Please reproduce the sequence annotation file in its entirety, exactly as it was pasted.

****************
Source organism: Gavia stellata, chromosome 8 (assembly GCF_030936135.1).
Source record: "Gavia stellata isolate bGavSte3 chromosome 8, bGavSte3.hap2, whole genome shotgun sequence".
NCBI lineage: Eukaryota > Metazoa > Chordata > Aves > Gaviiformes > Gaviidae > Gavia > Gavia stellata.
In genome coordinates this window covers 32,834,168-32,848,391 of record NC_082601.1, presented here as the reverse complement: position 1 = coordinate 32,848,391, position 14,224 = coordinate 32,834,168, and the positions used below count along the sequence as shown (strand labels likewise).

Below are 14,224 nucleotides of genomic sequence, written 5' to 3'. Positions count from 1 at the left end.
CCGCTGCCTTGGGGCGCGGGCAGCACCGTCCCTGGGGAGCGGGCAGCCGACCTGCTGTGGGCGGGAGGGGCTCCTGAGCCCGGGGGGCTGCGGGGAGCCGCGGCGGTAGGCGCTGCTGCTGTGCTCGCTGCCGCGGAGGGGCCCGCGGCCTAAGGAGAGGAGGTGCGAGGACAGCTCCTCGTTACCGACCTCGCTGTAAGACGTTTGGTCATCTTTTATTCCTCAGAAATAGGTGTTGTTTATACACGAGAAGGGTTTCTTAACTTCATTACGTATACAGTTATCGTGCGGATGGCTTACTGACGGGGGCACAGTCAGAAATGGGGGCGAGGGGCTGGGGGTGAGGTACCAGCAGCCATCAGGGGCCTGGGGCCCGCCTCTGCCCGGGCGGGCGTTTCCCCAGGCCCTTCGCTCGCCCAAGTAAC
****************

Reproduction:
Source organism: Gavia stellata, chromosome 8 (assembly GCF_030936135.1).
Source record: "Gavia stellata isolate bGavSte3 chromosome 8, bGavSte3.hap2, whole genome shotgun sequence".
NCBI lineage: Eukaryota > Metazoa > Chordata > Aves > Gaviiformes > Gaviidae > Gavia > Gavia stellata.
In genome coordinates this window covers 32,834,168-32,848,391 of record NC_082601.1, presented here as the reverse complement: position 1 = coordinate 32,848,391, position 14,224 = coordinate 32,834,168, and the positions used below count along the sequence as shown (strand labels likewise).

Below are 14,224 nucleotides of genomic sequence, written 5' to 3'. Positions count from 1 at the left end.
CCGCTGCCTTGGGGCGCGGGCAGCACCGTCCCTGGGGAGCGGGCAGCCGACCTGCTGTGGGCGGGAGGGGCTCCTGAGCCCGGGGGGCTGCGGGGAGCCGCGGCGGTAGGCGCTGCTGCTGTGCTCGCTGCCGCGGAGGGGCCCGCGGCCTAAGGAGAGGAGGTGCGAGGACAGCTCCTCGTTACCGACCTCGCTGTAAGACGTTTGGTCATCTTTTATTCCTCAGAAATAGGTGTTGTTTATACACGAGAAGGGTTTCTTAACTTCATTACGTATACAGTTATCGTGCGGATGGCTTACTGACGGGGGCACAGTCAGAAATGGGGGCGAGGGGCTGGGGGTGAGGTACCAGCAGCCATCAGGGGCCTGGGGCCCGCCTCTGCCCGGGCGGGCGTTTCCCCAGGCCCTTCGCTCGCCCAAGTAAC